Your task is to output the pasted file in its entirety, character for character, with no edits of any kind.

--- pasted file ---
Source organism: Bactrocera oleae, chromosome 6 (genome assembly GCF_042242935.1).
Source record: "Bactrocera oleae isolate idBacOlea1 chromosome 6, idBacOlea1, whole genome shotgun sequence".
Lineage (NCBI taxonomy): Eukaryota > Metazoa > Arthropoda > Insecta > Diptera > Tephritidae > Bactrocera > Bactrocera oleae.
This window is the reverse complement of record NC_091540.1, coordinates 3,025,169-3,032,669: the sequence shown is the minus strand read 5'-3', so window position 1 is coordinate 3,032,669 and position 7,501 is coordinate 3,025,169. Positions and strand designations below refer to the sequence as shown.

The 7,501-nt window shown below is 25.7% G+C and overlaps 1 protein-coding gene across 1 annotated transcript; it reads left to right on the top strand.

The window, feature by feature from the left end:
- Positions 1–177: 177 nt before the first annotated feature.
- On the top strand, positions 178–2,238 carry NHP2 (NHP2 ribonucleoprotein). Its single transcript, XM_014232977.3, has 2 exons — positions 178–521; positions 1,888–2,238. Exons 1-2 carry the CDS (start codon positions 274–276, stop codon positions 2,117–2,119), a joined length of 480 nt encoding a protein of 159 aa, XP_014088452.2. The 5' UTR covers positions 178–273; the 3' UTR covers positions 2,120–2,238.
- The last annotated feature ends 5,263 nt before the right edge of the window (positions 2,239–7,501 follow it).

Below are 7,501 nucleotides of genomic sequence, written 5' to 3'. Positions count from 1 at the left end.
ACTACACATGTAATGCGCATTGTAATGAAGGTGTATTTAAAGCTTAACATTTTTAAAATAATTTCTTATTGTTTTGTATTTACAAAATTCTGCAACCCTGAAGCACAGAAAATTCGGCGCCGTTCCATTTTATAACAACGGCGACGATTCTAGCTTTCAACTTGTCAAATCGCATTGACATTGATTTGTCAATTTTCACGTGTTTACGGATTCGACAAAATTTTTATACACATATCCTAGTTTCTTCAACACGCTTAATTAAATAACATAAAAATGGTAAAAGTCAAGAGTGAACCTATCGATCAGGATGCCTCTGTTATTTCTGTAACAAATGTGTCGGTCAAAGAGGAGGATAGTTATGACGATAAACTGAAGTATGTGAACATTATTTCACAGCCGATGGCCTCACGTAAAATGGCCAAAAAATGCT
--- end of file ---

Source organism: Bactrocera oleae, chromosome 6 (genome assembly GCF_042242935.1).
Source record: "Bactrocera oleae isolate idBacOlea1 chromosome 6, idBacOlea1, whole genome shotgun sequence".
Lineage (NCBI taxonomy): Eukaryota > Metazoa > Arthropoda > Insecta > Diptera > Tephritidae > Bactrocera > Bactrocera oleae.
This window is the reverse complement of record NC_091540.1, coordinates 3,025,169-3,032,669: the sequence shown is the minus strand read 5'-3', so window position 1 is coordinate 3,032,669 and position 7,501 is coordinate 3,025,169. Positions and strand designations below refer to the sequence as shown.

The 7,501-nt window shown below is 25.7% G+C and overlaps 1 protein-coding gene across 1 annotated transcript; it reads left to right on the top strand.

The window, feature by feature from the left end:
- Positions 1–177: 177 nt before the first annotated feature.
- On the top strand, positions 178–2,238 carry NHP2 (NHP2 ribonucleoprotein). Its single transcript, XM_014232977.3, has 2 exons — positions 178–521; positions 1,888–2,238. Exons 1-2 carry the CDS (start codon positions 274–276, stop codon positions 2,117–2,119), a joined length of 480 nt encoding a protein of 159 aa, XP_014088452.2. The 5' UTR covers positions 178–273; the 3' UTR covers positions 2,120–2,238.
- The last annotated feature ends 5,263 nt before the right edge of the window (positions 2,239–7,501 follow it).

Below are 7,501 nucleotides of genomic sequence, written 5' to 3'. Positions count from 1 at the left end.
ACTACACATGTAATGCGCATTGTAATGAAGGTGTATTTAAAGCTTAACATTTTTAAAATAATTTCTTATTGTTTTGTATTTACAAAATTCTGCAACCCTGAAGCACAGAAAATTCGGCGCCGTTCCATTTTATAACAACGGCGACGATTCTAGCTTTCAACTTGTCAAATCGCATTGACATTGATTTGTCAATTTTCACGTGTTTACGGATTCGACAAAATTTTTATACACATATCCTAGTTTCTTCAACACGCTTAATTAAATAACATAAAAATGGTAAAAGTCAAGAGTGAACCTATCGATCAGGATGCCTCTGTTATTTCTGTAACAAATGTGTCGGTCAAAGAGGAGGATAGTTATGACGATAAACTGAAGTATGTGAACATTATTTCACAGCCGATGGCCTCACGTAAAATGGCCAAAAAATGCT